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Three first pages

Once upon a time a published novelist told me he had revised the first page of his most current novel over one hundred times.

That seemed excessive to me at the time-- I was nineteen and very impatient-- and today it still does.

But first pages are devilish difficult to get right. So it is with the first page of this novel, which I have now finished and am revising.

Below you will find three versions of the first page of Skater in a Strange Land. If you're so inclined, would you be so kind as to leave a comment explaining which version you like best and why?

I've no idea whether I will use any of these three. It's possible that elusive perfect first page is still to be imagined. We shall see.

 

Version #1

 

This is going to be one of those long stories, but I promise not to tell it in a way that taxes your patience.

 

It is also one of those stories with many bits and pieces, some of which even to this day no one quite understands.

 

But it all started in the year 329 of our reckoning, and 2005 of the wide world's, the year that in North America there was no ice hockey season.

 

I know what you're going to say: a story about ice hockey? This can do nothing but tax my patience.

 

Well, for firsts, you have to understand that in my country, which is called Borschland, ice hockey is the great and only sport that we can call a religion, or, in our language Te Hijlikesport. And religion, if you look at it in the right way, is never patience-taxing.

 

But this story is not about ice hockey as much as it is about the heart. And this, I think, will be appealing to you no matter how much or how little you like ice hockey.

 

Ah, Te Hart, this is also what makes Borschic people sit up and take notice, for Te Hart is not only romance for one who lives in my country, though there is that, and there is a young lady in this story, who is of course very beautiful, and whose name is Rachael.

 

But all that is beside the point. Te Hart is best translated "the heart's desire," and this is in truth all of life; this is saints, angels, and all spirits together, singing in sheltering harmony, as we say in Borschland.

 

But I think I must already be taxing you, with all my talk about abouts and so little story so far.

 ...

#2

 

It is a little-known fact that, every year, we in Borschland send out invitations to foreign players to play ice hockey in the Borschland Hockey League.

It is also a little-known fact that no North American had ever played hockey in Borschland until Sherman Reinhardt.

Our Sherm.

Sherm’s story begins in the year 329 of our reckoning, and 2005 of the wide world’s, the year that in North America there was no National Hockey League season.

Now, to be very clear: I, Kadmus Greningen, am a journalist, and for the past 44 years I have been writing about the game of ice hockey in my little-known nation of Borschland. But this is not a story strictly about hockey. It is about Te Hart.

Te Hart can be translated roughly from Borschic as “The Heart,” and you may think this story is about a romance. And yes, there is one—certainly there is one.

But Te Hart means more to us Borschers than simply the flutterings of passion (temporary as they often are).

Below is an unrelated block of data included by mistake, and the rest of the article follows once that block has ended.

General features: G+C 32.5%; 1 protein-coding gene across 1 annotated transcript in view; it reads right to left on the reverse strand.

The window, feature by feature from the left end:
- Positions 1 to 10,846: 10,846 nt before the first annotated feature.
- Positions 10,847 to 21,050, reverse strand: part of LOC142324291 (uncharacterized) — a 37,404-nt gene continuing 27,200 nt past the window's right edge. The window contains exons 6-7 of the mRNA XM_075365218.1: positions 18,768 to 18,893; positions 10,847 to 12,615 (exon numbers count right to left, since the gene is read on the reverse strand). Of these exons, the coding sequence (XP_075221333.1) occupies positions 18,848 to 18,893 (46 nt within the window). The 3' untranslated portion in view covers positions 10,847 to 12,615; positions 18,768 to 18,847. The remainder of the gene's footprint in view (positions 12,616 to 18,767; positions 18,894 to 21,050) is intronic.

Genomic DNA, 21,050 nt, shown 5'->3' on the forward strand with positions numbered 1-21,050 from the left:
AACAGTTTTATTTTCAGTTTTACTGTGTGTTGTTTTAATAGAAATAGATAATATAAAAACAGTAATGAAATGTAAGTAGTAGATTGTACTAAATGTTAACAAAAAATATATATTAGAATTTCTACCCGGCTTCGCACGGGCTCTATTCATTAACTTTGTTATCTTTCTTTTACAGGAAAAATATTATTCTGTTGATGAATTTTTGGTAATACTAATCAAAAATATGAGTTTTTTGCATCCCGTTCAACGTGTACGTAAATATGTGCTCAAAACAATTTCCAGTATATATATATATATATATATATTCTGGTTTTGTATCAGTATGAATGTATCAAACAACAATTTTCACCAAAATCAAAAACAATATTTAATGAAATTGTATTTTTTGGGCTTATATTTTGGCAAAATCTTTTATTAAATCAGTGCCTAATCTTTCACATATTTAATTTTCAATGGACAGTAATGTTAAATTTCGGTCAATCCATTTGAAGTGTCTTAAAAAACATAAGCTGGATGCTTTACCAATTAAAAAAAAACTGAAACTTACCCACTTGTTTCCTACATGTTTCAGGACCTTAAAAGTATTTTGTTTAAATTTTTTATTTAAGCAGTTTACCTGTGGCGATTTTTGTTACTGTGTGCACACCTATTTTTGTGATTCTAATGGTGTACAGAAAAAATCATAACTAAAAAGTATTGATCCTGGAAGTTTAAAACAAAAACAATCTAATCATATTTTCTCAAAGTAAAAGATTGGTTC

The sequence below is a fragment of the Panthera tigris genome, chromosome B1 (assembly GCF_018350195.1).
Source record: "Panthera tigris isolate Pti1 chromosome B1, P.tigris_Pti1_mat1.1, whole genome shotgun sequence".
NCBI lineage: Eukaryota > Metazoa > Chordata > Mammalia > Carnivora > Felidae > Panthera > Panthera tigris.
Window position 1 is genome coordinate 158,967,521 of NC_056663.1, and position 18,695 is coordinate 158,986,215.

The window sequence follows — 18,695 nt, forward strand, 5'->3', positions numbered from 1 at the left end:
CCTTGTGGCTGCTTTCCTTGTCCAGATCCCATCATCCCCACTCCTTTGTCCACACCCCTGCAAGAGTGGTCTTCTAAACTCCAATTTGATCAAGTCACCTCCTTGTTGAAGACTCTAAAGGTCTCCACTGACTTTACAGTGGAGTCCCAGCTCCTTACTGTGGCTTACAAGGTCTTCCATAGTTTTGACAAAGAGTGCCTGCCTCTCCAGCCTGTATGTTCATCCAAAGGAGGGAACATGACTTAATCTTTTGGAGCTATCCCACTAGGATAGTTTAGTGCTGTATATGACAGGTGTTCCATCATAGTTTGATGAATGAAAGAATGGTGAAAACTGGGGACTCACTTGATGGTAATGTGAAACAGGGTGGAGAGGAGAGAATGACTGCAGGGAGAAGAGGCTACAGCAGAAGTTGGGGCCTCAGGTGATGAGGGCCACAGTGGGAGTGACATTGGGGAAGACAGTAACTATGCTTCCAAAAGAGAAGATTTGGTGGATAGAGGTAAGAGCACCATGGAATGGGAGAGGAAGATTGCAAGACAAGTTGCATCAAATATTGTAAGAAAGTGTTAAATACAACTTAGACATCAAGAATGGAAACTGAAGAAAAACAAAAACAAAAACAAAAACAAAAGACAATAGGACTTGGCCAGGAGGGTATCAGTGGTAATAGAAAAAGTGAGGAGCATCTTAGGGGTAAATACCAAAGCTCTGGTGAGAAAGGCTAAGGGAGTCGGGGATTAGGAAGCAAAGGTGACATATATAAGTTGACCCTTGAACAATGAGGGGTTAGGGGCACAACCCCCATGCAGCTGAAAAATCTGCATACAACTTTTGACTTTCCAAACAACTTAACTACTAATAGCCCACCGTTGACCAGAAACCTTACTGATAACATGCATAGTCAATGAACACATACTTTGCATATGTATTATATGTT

More properly, Te Hart is best translated "the deep longing of the heart," and this is in truth all of life; this is earth, sky, water, ice, people living in this world, the saints who straddle this world and the next, angels, and generally all spirits together, singing in sheltering harmony, as the holy deacons have always said in Borschland.

So if you like ice hockey, you might be partial to this story. And if you like romance, you might possibly appreciate this story. But if you are a person of spirit, then, if I may so humbly suggest it, you will listen to this story as one who listens to the songs of heaven.

Well. That did seem lofty. So on with it, on with it, Kadmus.

 ...

 

#3

 

There is a saying in Borschland that a hockey puck is akin to the human heart, for as a puck in hockey so the heart in love is fiercely knocked about while seldom reaching its goal.

 

You will have to forgive us Borschlanders. We are a very romantic and hopeful people, and nearly all of us consider love nobler than a frozen rubber disk. But it is true that Borschlanders are ice-hockey mad, and so are prone to sayings that combine love and our favorite sport.

 

So much is also true of the story I am about to tell, the story of Sherman Ignatius Reinhardt, the first North American ever to play ice hockey in the Borschland Hockey League.

 

But to be very clear: I, Kadmus Greningen, journalist, eyewitness of the Sherm Reinhardt story, must also inform you that what follows is not strictly about love, nor ice hockey.

 

It is about Te Hart.

 

Te Hart can be translated roughly from Borschic as “The Heart,” and from this you may conclude that I come to you with a romance. And yes, there is one—certainly there is one.

 

But Te Hart means more to us Borschers than simply the flutterings of passion (temporary as they often are).

 

Te Hart is best translated "the deep longing of the heart," and this is in truth all of life; this is earth, sky, water, ice, people living in this world, the saints who straddle this world and the next, angels, and generally all spirits together, singing in sheltering harmony.

 

But on with it, Kadmus, on with it.

 

Sherm’s story begins in the year 329 of our reckoning, and 2005 of the wide world’s, the year that in North America there was no National Hockey League season.

...